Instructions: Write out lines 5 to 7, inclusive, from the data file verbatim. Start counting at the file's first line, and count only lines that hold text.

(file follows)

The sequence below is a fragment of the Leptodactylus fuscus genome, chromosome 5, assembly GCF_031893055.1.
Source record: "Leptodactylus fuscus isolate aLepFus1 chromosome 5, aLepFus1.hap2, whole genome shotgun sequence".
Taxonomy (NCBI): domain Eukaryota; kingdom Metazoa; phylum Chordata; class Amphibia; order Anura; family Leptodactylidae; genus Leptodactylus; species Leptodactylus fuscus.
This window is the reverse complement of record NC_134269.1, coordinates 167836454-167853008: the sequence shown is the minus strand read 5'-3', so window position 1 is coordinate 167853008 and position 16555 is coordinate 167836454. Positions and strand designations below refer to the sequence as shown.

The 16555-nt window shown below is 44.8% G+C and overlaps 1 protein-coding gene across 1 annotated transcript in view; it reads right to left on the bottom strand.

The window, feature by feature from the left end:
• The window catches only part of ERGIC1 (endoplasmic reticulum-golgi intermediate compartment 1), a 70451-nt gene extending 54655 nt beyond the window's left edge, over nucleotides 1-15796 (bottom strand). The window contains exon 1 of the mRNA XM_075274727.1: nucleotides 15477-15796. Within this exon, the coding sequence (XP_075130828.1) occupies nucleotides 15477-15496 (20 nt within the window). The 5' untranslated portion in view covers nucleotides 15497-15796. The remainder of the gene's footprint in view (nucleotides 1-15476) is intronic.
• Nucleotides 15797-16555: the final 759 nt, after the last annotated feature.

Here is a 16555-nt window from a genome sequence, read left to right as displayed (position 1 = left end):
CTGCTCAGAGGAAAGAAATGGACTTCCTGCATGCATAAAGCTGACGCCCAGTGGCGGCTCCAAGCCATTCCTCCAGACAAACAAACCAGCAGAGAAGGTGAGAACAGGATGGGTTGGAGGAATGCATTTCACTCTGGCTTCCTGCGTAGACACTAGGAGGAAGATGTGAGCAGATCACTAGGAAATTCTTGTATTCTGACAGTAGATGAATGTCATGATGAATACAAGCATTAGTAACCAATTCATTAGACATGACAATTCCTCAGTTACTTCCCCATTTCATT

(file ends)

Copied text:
The 16555-nt window shown below is 44.8% G+C and overlaps 1 protein-coding gene across 1 annotated transcript in view; it reads right to left on the bottom strand.

The window, feature by feature from the left end:
• The window catches only part of ERGIC1 (endoplasmic reticulum-golgi intermediate compartment 1), a 70451-nt gene extending 54655 nt beyond the window's left edge, over nucleotides 1-15796 (bottom strand). The window contains exon 1 of the mRNA XM_075274727.1: nucleotides 15477-15796. Within this exon, the coding sequence (XP_075130828.1) occupies nucleotides 15477-15496 (20 nt within the window). The 5' untranslated portion in view covers nucleotides 15497-15796. The remainder of the gene's footprint in view (nucleotides 1-15476) is intronic.